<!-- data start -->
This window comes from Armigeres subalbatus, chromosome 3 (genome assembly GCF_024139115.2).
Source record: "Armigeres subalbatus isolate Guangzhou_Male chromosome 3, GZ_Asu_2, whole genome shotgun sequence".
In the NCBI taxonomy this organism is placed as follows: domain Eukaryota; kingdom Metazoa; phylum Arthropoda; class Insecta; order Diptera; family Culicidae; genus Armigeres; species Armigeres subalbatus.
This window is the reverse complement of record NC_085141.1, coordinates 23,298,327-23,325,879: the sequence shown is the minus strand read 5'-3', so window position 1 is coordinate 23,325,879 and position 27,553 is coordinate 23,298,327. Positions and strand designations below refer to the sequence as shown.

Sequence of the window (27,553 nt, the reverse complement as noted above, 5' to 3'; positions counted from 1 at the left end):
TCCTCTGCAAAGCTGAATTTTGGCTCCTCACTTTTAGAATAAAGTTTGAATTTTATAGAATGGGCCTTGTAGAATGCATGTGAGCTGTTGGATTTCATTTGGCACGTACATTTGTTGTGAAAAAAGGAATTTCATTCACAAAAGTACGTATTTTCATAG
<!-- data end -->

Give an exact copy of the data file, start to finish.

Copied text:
This window comes from Armigeres subalbatus, chromosome 3 (genome assembly GCF_024139115.2).
Source record: "Armigeres subalbatus isolate Guangzhou_Male chromosome 3, GZ_Asu_2, whole genome shotgun sequence".
In the NCBI taxonomy this organism is placed as follows: domain Eukaryota; kingdom Metazoa; phylum Arthropoda; class Insecta; order Diptera; family Culicidae; genus Armigeres; species Armigeres subalbatus.
This window is the reverse complement of record NC_085141.1, coordinates 23,298,327-23,325,879: the sequence shown is the minus strand read 5'-3', so window position 1 is coordinate 23,325,879 and position 27,553 is coordinate 23,298,327. Positions and strand designations below refer to the sequence as shown.

Sequence of the window (27,553 nt, the reverse complement as noted above, 5' to 3'; positions counted from 1 at the left end):
TCCTCTGCAAAGCTGAATTTTGGCTCCTCACTTTTAGAATAAAGTTTGAATTTTATAGAATGGGCCTTGTAGAATGCATGTGAGCTGTTGGATTTCATTTGGCACGTACATTTGTTGTGAAAAAAGGAATTTCATTCACAAAAGTACGTATTTTCATAG